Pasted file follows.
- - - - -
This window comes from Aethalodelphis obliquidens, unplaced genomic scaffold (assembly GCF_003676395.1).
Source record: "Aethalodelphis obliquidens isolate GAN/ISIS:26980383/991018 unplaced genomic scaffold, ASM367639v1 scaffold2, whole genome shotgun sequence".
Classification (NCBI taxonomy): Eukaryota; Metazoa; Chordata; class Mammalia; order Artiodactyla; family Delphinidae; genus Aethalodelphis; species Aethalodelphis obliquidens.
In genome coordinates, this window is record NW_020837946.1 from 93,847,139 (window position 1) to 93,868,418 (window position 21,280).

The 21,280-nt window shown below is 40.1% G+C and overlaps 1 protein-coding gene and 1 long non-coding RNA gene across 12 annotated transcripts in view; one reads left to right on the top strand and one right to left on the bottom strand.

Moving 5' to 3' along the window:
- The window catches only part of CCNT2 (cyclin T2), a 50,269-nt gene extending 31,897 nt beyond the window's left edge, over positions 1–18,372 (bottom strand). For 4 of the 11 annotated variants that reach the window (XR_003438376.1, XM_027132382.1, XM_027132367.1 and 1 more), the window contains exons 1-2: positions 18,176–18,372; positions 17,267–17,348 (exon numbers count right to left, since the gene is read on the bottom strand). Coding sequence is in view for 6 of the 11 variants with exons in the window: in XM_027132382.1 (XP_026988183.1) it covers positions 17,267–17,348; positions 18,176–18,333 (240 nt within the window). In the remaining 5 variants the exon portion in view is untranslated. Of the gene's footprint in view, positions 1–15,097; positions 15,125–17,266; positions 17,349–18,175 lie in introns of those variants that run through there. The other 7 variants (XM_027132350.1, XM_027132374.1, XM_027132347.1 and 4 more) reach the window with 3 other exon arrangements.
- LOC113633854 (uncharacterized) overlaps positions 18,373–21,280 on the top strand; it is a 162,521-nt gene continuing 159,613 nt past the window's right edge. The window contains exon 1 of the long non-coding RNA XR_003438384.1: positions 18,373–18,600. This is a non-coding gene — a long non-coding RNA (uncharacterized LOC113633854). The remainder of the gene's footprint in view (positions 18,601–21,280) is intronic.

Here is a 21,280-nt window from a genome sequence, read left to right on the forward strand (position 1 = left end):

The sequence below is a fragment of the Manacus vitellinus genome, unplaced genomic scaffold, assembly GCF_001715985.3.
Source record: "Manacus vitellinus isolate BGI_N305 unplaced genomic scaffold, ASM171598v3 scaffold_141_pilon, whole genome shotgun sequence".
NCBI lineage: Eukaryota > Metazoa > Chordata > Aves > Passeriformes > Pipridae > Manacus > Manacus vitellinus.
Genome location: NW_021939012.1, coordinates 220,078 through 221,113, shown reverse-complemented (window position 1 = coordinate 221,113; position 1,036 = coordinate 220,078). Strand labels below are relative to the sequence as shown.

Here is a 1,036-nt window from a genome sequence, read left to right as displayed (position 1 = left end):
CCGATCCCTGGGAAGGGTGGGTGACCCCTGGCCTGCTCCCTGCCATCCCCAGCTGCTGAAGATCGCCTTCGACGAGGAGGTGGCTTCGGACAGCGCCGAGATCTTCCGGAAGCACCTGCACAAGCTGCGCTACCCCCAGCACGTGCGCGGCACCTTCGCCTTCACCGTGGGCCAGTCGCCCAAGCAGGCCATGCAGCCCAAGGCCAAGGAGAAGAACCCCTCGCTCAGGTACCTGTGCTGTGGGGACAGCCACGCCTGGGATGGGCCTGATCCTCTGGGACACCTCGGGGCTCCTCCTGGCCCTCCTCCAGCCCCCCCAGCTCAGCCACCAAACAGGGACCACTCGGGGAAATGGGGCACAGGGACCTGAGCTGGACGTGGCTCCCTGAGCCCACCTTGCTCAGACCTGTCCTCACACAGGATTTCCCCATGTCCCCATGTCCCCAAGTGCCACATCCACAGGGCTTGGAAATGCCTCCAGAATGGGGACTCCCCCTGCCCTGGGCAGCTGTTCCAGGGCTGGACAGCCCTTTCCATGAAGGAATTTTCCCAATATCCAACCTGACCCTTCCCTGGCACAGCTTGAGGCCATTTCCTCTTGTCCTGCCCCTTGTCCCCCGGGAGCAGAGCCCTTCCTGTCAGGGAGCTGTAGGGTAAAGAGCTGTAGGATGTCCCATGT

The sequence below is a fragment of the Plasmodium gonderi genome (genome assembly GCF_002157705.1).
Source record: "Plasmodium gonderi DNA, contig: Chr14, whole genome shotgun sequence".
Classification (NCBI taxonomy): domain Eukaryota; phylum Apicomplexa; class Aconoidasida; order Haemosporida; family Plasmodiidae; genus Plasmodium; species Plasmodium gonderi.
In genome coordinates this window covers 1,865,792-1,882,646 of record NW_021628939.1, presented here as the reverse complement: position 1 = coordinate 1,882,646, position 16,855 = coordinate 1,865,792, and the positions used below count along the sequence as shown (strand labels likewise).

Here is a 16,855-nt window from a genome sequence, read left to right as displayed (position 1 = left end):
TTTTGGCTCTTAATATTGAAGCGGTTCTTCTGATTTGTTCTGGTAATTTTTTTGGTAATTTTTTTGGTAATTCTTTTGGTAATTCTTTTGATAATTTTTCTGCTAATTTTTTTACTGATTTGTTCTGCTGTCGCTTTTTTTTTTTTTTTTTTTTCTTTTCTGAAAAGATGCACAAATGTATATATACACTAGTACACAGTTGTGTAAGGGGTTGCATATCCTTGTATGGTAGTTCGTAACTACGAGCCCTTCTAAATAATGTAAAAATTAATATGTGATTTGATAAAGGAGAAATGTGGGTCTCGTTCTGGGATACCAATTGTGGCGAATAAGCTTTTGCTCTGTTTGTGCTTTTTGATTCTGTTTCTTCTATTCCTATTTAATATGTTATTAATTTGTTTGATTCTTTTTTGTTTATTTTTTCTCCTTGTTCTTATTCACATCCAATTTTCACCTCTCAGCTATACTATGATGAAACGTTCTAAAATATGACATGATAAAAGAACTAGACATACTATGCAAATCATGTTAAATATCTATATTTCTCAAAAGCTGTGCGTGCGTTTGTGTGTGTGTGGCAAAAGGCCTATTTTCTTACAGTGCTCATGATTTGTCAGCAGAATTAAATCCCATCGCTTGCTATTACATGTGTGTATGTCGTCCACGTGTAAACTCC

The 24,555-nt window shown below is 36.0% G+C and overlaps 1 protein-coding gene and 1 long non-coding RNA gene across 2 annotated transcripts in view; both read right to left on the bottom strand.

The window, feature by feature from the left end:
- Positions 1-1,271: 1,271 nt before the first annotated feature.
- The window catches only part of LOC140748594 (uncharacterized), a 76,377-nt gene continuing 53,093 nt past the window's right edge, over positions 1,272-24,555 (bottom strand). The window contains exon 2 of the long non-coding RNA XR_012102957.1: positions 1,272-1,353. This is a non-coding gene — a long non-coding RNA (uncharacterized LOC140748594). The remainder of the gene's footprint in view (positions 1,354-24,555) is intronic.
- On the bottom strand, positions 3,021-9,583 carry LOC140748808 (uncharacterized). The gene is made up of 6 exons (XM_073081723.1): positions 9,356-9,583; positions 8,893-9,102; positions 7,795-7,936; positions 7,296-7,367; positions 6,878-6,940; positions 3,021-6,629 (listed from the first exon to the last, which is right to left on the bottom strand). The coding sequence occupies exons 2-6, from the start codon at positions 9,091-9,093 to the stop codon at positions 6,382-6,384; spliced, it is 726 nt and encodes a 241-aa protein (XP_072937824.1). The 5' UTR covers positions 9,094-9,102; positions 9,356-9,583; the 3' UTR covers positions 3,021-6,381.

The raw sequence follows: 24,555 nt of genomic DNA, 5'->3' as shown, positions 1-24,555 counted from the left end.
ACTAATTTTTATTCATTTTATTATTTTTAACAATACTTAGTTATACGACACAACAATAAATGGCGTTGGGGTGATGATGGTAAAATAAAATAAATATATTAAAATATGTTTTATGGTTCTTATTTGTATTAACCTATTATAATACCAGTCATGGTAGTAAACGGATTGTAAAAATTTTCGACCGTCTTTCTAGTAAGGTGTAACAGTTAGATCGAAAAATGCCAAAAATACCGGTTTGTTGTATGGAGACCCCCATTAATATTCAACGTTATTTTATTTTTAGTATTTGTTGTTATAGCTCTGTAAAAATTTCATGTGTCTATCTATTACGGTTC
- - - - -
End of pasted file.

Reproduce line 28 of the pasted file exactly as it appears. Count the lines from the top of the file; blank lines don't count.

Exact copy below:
ACTAATTTTTATTCATTTTATTATTTTTAACAATACTTAGTTATACGACACAACAATAAATGGCGTTGGGGTGATGATGGTAAAATAAAATAAATATATTAAAATATGTTTTATGGTTCTTATTTGTATTAACCTATTATAATACCAGTCATGGTAGTAAACGGATTGTAAAAATTTTCGACCGTCTTTCTAGTAAGGTGTAACAGTTAGATCGAAAAATGCCAAAAATACCGGTTTGTTGTATGGAGACCCCCATTAATATTCAACGTTATTTTATTTTTAGTATTTGTTGTTATAGCTCTGTAAAAATTTCATGTGTCTATCTATTACGGTTC